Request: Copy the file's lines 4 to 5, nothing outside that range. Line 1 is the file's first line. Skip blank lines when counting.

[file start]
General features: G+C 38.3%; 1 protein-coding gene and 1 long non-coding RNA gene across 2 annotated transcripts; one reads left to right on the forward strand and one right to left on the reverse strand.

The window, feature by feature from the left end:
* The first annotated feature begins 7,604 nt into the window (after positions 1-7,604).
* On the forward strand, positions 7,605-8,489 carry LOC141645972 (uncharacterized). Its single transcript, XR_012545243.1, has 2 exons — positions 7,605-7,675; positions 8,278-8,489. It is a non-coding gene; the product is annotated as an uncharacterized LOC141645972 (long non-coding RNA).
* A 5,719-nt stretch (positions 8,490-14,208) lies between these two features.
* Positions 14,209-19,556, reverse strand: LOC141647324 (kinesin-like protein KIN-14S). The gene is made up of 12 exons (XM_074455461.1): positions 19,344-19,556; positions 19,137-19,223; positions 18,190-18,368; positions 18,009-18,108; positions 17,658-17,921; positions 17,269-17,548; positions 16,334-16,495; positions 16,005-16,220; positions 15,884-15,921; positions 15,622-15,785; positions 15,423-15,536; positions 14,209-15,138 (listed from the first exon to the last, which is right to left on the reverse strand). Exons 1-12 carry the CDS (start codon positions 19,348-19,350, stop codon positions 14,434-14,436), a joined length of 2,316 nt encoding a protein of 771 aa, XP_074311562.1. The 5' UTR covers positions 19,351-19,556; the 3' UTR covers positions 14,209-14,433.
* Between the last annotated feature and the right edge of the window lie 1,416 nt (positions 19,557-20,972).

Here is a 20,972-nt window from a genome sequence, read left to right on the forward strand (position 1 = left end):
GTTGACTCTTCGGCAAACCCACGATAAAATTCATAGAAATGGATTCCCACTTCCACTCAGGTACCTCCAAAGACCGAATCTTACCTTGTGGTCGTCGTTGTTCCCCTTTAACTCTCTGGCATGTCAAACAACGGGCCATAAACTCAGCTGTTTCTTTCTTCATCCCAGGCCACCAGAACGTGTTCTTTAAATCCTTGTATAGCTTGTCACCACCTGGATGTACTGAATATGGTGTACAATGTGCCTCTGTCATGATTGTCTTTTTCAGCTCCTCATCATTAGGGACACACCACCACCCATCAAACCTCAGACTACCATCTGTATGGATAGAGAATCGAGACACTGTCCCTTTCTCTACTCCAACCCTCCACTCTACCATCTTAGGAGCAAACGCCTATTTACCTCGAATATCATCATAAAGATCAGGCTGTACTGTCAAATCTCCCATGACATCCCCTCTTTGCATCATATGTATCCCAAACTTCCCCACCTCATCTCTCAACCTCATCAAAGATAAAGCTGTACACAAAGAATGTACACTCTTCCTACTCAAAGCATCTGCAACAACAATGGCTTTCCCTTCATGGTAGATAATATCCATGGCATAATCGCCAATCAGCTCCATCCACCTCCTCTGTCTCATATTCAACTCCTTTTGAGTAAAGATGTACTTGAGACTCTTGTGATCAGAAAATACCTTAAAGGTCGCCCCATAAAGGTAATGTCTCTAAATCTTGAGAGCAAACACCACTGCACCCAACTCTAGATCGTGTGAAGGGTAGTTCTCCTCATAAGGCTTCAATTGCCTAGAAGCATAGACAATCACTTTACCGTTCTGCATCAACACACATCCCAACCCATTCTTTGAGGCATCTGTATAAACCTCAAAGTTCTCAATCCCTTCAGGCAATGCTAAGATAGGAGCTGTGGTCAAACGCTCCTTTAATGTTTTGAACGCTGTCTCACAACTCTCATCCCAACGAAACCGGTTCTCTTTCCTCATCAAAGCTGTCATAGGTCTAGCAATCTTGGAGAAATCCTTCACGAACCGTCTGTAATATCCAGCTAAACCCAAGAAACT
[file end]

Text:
* On the forward strand, positions 7,605-8,489 carry LOC141645972 (uncharacterized). Its single transcript, XR_012545243.1, has 2 exons — positions 7,605-7,675; positions 8,278-8,489. It is a non-coding gene; the product is annotated as an uncharacterized LOC141645972 (long non-coding RNA).
* A 5,719-nt stretch (positions 8,490-14,208) lies between these two features.